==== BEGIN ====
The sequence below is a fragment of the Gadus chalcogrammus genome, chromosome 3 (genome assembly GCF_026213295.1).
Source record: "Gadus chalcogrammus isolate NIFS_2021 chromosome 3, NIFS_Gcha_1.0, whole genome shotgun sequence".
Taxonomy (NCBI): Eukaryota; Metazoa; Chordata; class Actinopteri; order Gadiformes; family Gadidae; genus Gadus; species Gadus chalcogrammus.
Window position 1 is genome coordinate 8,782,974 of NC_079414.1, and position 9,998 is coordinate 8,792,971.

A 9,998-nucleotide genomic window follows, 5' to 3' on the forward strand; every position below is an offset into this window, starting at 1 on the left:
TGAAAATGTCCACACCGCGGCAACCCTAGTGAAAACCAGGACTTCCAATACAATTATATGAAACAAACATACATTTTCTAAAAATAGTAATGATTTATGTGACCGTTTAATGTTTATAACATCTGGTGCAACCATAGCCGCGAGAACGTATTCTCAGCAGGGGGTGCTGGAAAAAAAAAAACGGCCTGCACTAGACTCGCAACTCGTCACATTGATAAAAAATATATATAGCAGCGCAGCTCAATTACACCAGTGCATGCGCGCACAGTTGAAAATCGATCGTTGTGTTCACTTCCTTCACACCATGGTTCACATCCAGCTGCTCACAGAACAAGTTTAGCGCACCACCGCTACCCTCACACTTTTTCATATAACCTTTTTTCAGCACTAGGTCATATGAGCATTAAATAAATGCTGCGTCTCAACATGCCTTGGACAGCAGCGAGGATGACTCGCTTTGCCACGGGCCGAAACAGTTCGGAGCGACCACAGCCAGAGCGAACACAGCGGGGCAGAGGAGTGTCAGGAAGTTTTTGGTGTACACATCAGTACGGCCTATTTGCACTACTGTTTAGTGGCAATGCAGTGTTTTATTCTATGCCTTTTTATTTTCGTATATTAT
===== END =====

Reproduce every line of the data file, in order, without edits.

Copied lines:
The sequence below is a fragment of the Gadus chalcogrammus genome, chromosome 3 (genome assembly GCF_026213295.1).
Source record: "Gadus chalcogrammus isolate NIFS_2021 chromosome 3, NIFS_Gcha_1.0, whole genome shotgun sequence".
Taxonomy (NCBI): Eukaryota; Metazoa; Chordata; class Actinopteri; order Gadiformes; family Gadidae; genus Gadus; species Gadus chalcogrammus.
Window position 1 is genome coordinate 8,782,974 of NC_079414.1, and position 9,998 is coordinate 8,792,971.

A 9,998-nucleotide genomic window follows, 5' to 3' on the forward strand; every position below is an offset into this window, starting at 1 on the left:
TGAAAATGTCCACACCGCGGCAACCCTAGTGAAAACCAGGACTTCCAATACAATTATATGAAACAAACATACATTTTCTAAAAATAGTAATGATTTATGTGACCGTTTAATGTTTATAACATCTGGTGCAACCATAGCCGCGAGAACGTATTCTCAGCAGGGGGTGCTGGAAAAAAAAAAACGGCCTGCACTAGACTCGCAACTCGTCACATTGATAAAAAATATATATAGCAGCGCAGCTCAATTACACCAGTGCATGCGCGCACAGTTGAAAATCGATCGTTGTGTTCACTTCCTTCACACCATGGTTCACATCCAGCTGCTCACAGAACAAGTTTAGCGCACCACCGCTACCCTCACACTTTTTCATATAACCTTTTTTCAGCACTAGGTCATATGAGCATTAAATAAATGCTGCGTCTCAACATGCCTTGGACAGCAGCGAGGATGACTCGCTTTGCCACGGGCCGAAACAGTTCGGAGCGACCACAGCCAGAGCGAACACAGCGGGGCAGAGGAGTGTCAGGAAGTTTTTGGTGTACACATCAGTACGGCCTATTTGCACTACTGTTTAGTGGCAATGCAGTGTTTTATTCTATGCCTTTTTATTTTCGTATATTAT